Story   Photographer   Editor   Student/Intern   Assistant   Job/Item The Online Resource for Sports Photography

 Front Page
 Member Index
 Latest Headlines
 Special Features
 'Fun Pix'
 Message Board
 Educate Yourself
 Equipment Profiles
 Classified Ads
 Monthly Clip Contest
 Annual Contest
 Current Issue
 Back Issues
 Members Area
 "The Guide"
About Us:
 About SportsShooter
 Contact Us
 Terms & Conditions

Sign in:
Members log in here with your user name and password to access the your admin page and other special features.



|| Member Message Board

Telephoto Lens Gimbal
Jeffrey Nycz, Photographer
Warsaw | IN | USA | Posted: 7:34 PM on 01.21.15
->> Is there any evidence to support that "hanging" a supertelephoto lens/camera construct on a gimbal vs. on some type of ball head will reduce camera vibration?
 This post is:  Informative (0) | Funny (0) | Huh? (0) | Off Topic (0) | Inappropriate (0) |   Definitions

Max Waugh, Photographer
Bothell | WA | USA | Posted: 7:52 PM on 01.21.15
->> I may be misinterpreting the question, as I'm not sure if you're referring to an actual gimbal head (e.g., Wimberley) or a more generic setup.

Though it won't necessarily dampen all camera vibration--in fact, with my IS on I can still get a bit of "lens drift" even with the head tightened down--I still find my gimbal head to be a sturdier base than any of my ballheads.

The main ballhead option folks might use these days with a large lens is the RRS BH-55, which can support large lenses pretty well. But I use a 500mm + Gimbal combo for the majority of my shooting, and I find it much smoother to pan and easier to operate. Sometimes I'll go with the Wimberley Sidekick combined with the BH-55 (when I'm concerned about weight or space on a trip), but it's slightly less stable than the full gimbal head I have.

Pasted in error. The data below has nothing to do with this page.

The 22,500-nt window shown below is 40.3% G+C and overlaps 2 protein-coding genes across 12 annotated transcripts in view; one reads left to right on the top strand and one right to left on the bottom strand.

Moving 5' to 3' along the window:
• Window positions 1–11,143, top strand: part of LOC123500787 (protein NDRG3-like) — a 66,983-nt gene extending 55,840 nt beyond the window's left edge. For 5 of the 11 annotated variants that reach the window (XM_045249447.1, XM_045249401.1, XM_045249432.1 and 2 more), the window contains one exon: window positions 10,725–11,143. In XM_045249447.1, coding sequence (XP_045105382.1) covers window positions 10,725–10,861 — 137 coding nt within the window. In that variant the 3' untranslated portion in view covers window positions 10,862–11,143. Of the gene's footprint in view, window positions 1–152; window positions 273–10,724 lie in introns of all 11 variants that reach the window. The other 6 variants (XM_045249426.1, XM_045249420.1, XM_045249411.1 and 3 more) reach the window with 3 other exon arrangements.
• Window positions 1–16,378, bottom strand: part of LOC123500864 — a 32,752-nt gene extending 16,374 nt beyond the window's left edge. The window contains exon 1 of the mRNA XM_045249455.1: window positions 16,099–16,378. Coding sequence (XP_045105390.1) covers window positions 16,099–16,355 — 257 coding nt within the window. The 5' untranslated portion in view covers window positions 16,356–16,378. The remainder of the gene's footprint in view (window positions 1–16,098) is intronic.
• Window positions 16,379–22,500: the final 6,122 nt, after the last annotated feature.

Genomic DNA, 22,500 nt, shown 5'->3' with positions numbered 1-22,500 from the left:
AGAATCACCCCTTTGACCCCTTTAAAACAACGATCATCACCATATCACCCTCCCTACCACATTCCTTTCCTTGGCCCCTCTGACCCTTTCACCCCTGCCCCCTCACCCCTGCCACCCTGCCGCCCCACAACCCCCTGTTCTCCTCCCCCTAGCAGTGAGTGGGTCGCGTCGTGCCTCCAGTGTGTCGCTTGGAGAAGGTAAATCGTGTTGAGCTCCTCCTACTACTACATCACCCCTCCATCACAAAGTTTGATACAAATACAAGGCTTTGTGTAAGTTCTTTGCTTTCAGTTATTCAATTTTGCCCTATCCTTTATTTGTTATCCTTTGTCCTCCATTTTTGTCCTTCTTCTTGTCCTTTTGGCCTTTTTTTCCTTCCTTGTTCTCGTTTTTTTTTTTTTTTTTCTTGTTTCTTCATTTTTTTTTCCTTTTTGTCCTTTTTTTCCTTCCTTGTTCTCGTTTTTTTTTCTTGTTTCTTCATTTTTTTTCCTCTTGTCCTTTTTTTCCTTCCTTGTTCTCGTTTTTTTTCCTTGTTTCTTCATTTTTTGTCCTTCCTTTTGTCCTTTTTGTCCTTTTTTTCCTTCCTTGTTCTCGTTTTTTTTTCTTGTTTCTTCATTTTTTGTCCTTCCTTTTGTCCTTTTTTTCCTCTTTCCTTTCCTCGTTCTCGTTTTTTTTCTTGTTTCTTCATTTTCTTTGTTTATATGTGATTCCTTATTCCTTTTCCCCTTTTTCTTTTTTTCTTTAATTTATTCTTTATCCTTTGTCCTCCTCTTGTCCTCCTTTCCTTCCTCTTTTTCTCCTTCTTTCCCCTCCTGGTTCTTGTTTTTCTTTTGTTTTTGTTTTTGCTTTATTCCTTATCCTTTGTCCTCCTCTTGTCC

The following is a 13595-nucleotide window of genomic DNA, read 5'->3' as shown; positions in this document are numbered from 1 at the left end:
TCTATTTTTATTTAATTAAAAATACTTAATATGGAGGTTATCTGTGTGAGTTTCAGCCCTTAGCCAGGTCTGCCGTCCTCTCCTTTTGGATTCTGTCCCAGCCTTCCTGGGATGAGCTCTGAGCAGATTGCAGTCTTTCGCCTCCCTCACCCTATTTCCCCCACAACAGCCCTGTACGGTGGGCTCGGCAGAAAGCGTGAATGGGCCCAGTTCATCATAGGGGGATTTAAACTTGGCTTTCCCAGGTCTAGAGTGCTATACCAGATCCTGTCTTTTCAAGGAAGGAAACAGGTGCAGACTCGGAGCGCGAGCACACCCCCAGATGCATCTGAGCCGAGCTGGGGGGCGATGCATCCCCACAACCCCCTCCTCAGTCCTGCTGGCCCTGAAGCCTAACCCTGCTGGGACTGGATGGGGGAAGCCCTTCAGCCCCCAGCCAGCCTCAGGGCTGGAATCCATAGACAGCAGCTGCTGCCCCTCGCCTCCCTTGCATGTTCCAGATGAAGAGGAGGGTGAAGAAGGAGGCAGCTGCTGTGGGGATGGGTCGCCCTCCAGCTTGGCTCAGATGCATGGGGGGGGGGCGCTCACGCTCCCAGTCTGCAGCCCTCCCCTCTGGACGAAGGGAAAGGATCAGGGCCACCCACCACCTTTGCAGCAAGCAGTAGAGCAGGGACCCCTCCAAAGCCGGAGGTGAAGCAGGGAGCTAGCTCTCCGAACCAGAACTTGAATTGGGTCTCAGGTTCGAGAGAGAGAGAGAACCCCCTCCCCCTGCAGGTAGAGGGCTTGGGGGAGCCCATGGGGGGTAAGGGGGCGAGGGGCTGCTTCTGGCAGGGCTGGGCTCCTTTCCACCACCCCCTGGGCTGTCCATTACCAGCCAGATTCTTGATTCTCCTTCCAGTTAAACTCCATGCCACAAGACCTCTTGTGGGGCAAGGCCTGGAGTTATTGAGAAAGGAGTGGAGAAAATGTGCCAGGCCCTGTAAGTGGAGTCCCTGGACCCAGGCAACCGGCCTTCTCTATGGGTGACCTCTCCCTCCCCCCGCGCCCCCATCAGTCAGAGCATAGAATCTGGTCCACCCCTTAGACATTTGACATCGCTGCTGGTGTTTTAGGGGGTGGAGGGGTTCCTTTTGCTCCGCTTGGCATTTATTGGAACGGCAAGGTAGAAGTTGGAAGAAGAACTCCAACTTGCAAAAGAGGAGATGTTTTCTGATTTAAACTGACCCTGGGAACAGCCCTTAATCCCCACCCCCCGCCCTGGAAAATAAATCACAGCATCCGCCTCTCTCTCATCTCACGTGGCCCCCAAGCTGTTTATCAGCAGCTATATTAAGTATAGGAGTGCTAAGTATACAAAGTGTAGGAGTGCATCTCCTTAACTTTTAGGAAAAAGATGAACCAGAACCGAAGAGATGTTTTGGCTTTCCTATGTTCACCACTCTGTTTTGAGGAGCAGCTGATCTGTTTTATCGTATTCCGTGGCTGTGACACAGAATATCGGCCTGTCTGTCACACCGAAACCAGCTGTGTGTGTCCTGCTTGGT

This post is:  Informative (0) | Funny (0) | Huh? (0) | Off Topic (0) | Inappropriate (0) |   Definitions

Mark J. Terrill, Photographer
Simi Valley | CA | USA | Posted: 7:56 PM on 01.21.15
->> It depends. Not if it's locked down, but absolutely if you plan on moving it and shooting at the same time. The picture in the link below was shot at 10,000 iso on a Nikon D3S with a 600mm at 1/40th at f4 attached to a Wimberley Head.
 This post is:  Informative (0) | Funny (0) | Huh? (0) | Off Topic (0) | Inappropriate (0) |   Definitions

Doug Pizac, Photographer
Sandy | UT | USA | Posted: 8:41 PM on 01.21.15
->> If locked down, any tripod head will reduce/negate vibration. It is when they are used to follow the subject that variables arise.

As to vibration itself, that is mostly determined/negated by the sturdiness of the tripod itself. A lightweight tripod for hiking trips won't handle long glass like a 400mm or 600mm. Even the new carbon fiber ones are not as sturdy as a 40-year-old steel Gitzo that I have which has spikes on the tips of the legs. It will hold an 8x10 view camera rock solid in a 20 mph wind. The down size is its weight.

As to heads, I find the ball head the least sturdy because once it is loosened it can go in any direction which means one is constantly fighting gravity to keep it straight. The next sturdiness one is the standard pan/tilt. While it will swivel and tilt front/back it will not fall to the left and right that a ball head does. Many pan/tilt heads have either multiple holes or a track slot so you can balance the lens/camera. However, the camera is still on top so if you let go it will either fall forward or backward if not careful. The hanging gimbal type though uses gravity to settle down instead of fighting it with the pan/tilt and ball heads. When weight balanced, no matter if you have it looking up or down, letting go will bring the lens/camera to a safe, horizontal position.

While the gimbal can provide the steadiest mount, it is moot if it attached to lightweight legs. So both must be heavy duty for maximum vibration reduction.
 This post is:  Informative (0) | Funny (0) | Huh? (0) | Off Topic (0) | Inappropriate (0) |   Definitions

Jeffrey Nycz, Photographer
Warsaw | IN | USA | Posted: 9:32 AM on 01.22.15
->> Thanks to all!

My inquiry was pertaining to shooting professional baseball from long distances, I.E., 400' +. I generally use a carbon fiber tripod and a free floating head (not a ball head) but it is mounted directly directly on the tripod much like a ball head. I have been using a 600 F4 with a full frame body but recently purchased a 7D MKII for the additional reach of an APS-C sensor. Since the image will now be 60% more magnified than a full frame, I'm interested in reducing vibrations to a minimum. I shoot fast most of the time (1/1600 minimum) to compensate for movement but always looking for an advantage. I understand the issue with a rock solid tripods but at some point weight becomes an issue when hauling a tripod in the outfield stands and dodging 10,000 fans.